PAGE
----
If you follow this blog, you’ve probably come across Brute Reason, where Miri writes lucidly on social justice and psychology. In a recent response to this annoying meme, she notes:
Many atheists have had coercive and abusive experiences with religion. Some consider their time in religious spaces to have been traumatising. And when you’ve experienced a trauma, little reminders of it can be overwhelming. Viewed through this lens, a certain amount of snappiness or impoliteness from an atheist being told “At least your mother is smiling down on you from heaven” makes much more sense.
But there’s another way in which Christian privilege plays out in this situation, and that’s in our perceptions of tone and politeness. . . . While it’s apparently egotistical to reference one’s atheism in response to an explicitly religious comment, it’s somehow not egotistical to offer unsolicited help that’s not what the person needs, without bothering to ask what they need, and then get offended when that help is rejected as irrelevant.
A while back, Miri hired me to create a fresh look for her blog—specifically, a set of promotional images, and more specifically, a new banner. Since hers is some of my favourite writing, I was only too happy to say yes. Since joining this site three Decembers back, she’d been using this one, which is likely how her blog looked the last time you saw it.
Navigate to it now, or indeed to its Facebook page, and you’ll notice she’s redecorated.
It took some time to find the right style for Brute Reason. Despite knowing Miri and her writing, I didn’t start with a clear idea of where to go, but the finished product is one of my favourite things I’ve designed, as representative of who she is today as the old banner was of her in 2009, a confident, streamlined maturation.
There were stages to its development. Initially I liked the comic book aesthetic—it was a case, I said, of moving it away from Heina’s pop art style banner. My first thought was to go back in time further, to channel the three dimensional text of nineteen thirties Superman comics and their derivatives.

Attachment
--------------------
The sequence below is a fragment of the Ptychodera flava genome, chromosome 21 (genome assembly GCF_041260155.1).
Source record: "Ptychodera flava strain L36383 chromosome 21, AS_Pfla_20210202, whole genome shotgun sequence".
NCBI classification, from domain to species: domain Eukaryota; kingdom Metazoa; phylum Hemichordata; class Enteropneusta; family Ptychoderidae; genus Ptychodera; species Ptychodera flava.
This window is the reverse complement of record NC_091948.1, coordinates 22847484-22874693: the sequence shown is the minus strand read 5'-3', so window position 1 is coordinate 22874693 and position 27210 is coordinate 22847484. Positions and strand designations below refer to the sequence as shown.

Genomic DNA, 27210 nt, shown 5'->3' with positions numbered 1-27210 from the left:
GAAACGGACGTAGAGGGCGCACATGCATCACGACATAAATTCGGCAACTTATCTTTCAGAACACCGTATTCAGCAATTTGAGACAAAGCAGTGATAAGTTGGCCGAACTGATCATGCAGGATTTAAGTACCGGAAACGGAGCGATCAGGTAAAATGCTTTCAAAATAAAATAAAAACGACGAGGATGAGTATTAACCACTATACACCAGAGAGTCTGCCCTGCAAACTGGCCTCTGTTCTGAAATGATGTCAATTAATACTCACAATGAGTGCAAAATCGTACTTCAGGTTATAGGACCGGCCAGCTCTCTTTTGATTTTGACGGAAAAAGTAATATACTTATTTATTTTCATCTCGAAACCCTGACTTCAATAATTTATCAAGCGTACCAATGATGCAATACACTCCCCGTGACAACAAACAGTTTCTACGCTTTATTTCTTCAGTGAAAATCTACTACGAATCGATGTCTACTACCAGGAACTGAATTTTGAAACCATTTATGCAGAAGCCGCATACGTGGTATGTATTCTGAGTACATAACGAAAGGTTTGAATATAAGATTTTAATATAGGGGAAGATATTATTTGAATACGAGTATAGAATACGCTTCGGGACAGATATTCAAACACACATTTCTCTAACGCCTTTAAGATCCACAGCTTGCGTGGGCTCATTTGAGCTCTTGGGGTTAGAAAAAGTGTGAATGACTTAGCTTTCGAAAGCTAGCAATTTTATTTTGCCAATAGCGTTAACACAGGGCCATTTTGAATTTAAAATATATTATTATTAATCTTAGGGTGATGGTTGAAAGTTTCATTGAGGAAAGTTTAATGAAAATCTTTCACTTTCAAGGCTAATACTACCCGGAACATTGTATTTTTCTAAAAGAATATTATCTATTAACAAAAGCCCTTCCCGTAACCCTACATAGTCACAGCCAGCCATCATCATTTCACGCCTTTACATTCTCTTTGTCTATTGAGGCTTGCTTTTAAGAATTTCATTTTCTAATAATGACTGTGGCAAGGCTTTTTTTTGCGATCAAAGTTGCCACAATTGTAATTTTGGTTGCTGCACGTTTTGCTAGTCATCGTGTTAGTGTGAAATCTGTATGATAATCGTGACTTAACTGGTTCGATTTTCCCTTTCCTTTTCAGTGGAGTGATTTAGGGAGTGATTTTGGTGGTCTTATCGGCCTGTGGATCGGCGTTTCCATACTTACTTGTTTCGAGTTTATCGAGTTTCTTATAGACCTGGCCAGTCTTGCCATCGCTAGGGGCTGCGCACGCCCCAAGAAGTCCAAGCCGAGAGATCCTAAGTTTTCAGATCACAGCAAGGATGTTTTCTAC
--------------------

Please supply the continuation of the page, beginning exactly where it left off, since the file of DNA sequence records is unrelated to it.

Somehow the early doodles didn’t work. I tried styling the name of Miri’s blog like the zooming titles of Richard Donner’s films, considered adding dots, comets, stars—but somehow it didn’t hang together. The whole thing felt too matte, too masculine, too witless: I couldn’t see her in it. Then it struck me that superheroes wore symbols.
I was dissatisfied with what I had, I told Miri. It felt generic, and I wanted to create something emblematic and unique. I noticed I was gravitating to a modern aesthetic, so I decided I should draw a letterform logo to represent the blog—a personal symbol with a superheroic quality that also felt blog-age.
I knew we were onto something as soon as I realised you could fit an ‘r’ for ‘reason’ inside a ‘b’ for ‘brute’. It also brought it home to me that slab type was completely wrong—that Miri wrote her blog in sans serif, and sleek round fonts were the ones that most matched her personality.
The fact the circular bit of the ‘b’ looked like a Pokeball seemed like it might appeal to Miri, but the dot in the centre was something I added on reflex, not something that had earned its place. The dimensions were wrong—the lines had to be thicker, the letters easier to discern—and the ‘r’ needed to be more distinct.
Then there was the matter of colour. Scarlets and pink were tones I knew Miri liked, mainly when it came to lipstick, and it occurred to me they’d be appropriate. Red had been the atheist community’s colour for years and years—and what could be more delicious than colouring the word brute in hot pink?I planned at first to incorporate that logo into the blog’s banner. FTB’s site design threw a spanner in that. The title, I knew, should appear horizontally, but creating ten more custom letters would lead to a tortured design. Better to spell it out in type (Futura screamed Miri)—but then where did the emblem go?
Our banner dimensions, in contrast to those of some either sites, are uniquely hard to design around, allowing as they do only one horizontal plane on which to arrange things: as soon as you want extra vertical layers, things have to be tiny and out of proportion.
In the end, I decided there was no way to have both regular text and a letterform in a 728×120 banner, so the symbol became an icon for Brute Reason’s Facebook page. Of the three versions I drew up, Miri chose the one on the right.
Why the border? So that it matched her blog banner—and so that when Miri requested a different graphic for her Patreon page, the two could interlock appropriately. (Through the magic of meticulous trial and error, we achieved the same effect artificially on Facebook.)
Due to tech issues I resolved this month thanks to my readers’ generosity, I’ve got a back log of design projects to tie up, but I’ll be taking on fresh work in the new year. (In the past I’ve made everything from book covers to t-shirts.) If you’re interesting in hiring me to make something similar for your blog or other project, drop me a line.
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